If changing the world was easy we would all be doing it

Picture you in Agriculture sees itself as a vehicle to provide opportunities for others to engage and empower people who want to be changemakers.

We work with young people in the agriculture sector . We train, develop and teach them how to multiply their impact by working with the community. We call them Young Farming Champions. They represent the diversity of people who work in the agriculture sector.

Their hands on journey begins by facilitating our school programs The Archibull Prize and Kreative Koalas 

Our schools and our Young Farming Champions have taken on the big hairy goals – the United Nations Sustainable Development Goals or the SDGs for short

We are working with our schools to tackle the SDG targets Australia most needs to meet

We have all heard people say if changing the world was easy we would all be doing it. What we have found it is easy if WE believe it is and WE surround ourselves with enough people who share the vision and are committed to taking action and DO.

There is a formula.

  • Identify the outcome you want to achieve
  • Identify what success looks like
  • Start with a big idea – keep it as simple as possible
  • Identify the actors
  • Identify the actions the actors need to take
  • Identify the expertise you need to outsource
  • Identify the GO TO Person to access the experts
  • Design and Deliver your ACTION PLAN
  • Monitor, Evaluate, Report and Inform

There is important knowledge you need to have

We suggest you start with a basic understanding of psychology

What makes people tick and the theory of change 

Australia’s Guru of Changeology, Les Robinson, keeps it simple for us

You will also need resources and opportunities.

You need to be prepared to experiment, collect data, report on that data and share it with others

Most importantly you need people who genuinely care and understand that it takes a village.

We are identifying people who really care and have the expertise to support our schools and Young Farming Champions.

We are big fans of the Collective Action for Collective Impact model

In 2020 we paired with OzHarvest FEAST to tackle Zero Hunger, Responsible Production and Consumption and Climate Change.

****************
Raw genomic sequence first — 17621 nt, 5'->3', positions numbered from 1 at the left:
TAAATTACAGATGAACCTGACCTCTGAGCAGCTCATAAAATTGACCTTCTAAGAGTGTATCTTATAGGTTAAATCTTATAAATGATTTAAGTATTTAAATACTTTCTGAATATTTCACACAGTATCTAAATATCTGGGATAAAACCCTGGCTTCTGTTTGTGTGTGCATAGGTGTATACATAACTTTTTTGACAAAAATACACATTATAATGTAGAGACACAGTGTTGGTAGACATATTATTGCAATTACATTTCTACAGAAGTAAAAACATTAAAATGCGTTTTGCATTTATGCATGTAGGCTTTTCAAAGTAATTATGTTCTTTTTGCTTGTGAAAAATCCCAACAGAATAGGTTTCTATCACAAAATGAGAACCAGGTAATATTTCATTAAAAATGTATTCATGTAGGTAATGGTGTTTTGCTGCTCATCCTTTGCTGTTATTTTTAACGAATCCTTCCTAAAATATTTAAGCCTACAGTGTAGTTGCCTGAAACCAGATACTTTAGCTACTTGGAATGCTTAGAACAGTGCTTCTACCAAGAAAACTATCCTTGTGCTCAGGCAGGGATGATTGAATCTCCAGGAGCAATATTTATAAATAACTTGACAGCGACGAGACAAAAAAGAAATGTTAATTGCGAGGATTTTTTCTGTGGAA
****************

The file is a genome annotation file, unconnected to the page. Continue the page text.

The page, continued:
We partnered with Corteva Agriscience to build a library of resources for teachers and students

We partnered with Australian Wool Innovation. NSW Department of Primary Industries, Local Land Services and Corteva Agriscience to identify, train and develop young agriculturalists

We partnered with  Centre of Excellence in Agricultural Education, Changeologist Les Robinson, Science Communicator Jenni Metcalfe, 21st Century Learning Expert Josh Farr and John Holloway and the Murray Darling Basin Authority Education team to  deliver professional development workshops for teachers and students. These workshops were funded by NSW Local Land Services and NSW Department of Planning Industry and Environment

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We partnered with the Geography Teachers Association of NSW and ACT to deliver professional development workshops to teachers

Over the next week we are very excited to share with you a series of blogs that showcase the changemakers we have worked with in our Kreative Koalas schools. All of the students and teachers we work with are committed to leaving a legacy  we can all be proud of.

We can all be changemakers, we just need to care enough and surround ourselves with people who care as much as we do.

 

Sneak Peek you can check out the #KreativeKoalaKids artworks here

#ConnectCollaborateCommunicate #EngageEmpower #CollectiveAction #CollectiveImpact

 

Meet Emily May an agronomist in training advocating for urban agriculture

In partnership with Corteva Agriscience we invited emerging leaders in the agriculture sector to share with us what drives them. We also asked them to tells us if they had a magic wand what would they change in the agriculture sector.

Our guest post today comes from agronomist in training and peri -urban agriculturalist Emily May

Emily shares with us

  • Peri-urban environments are the agricultural frontier
  • Young farmers can help others adjust to changes and new technology
  • Engaging the consumer is a critical part of modern agriculture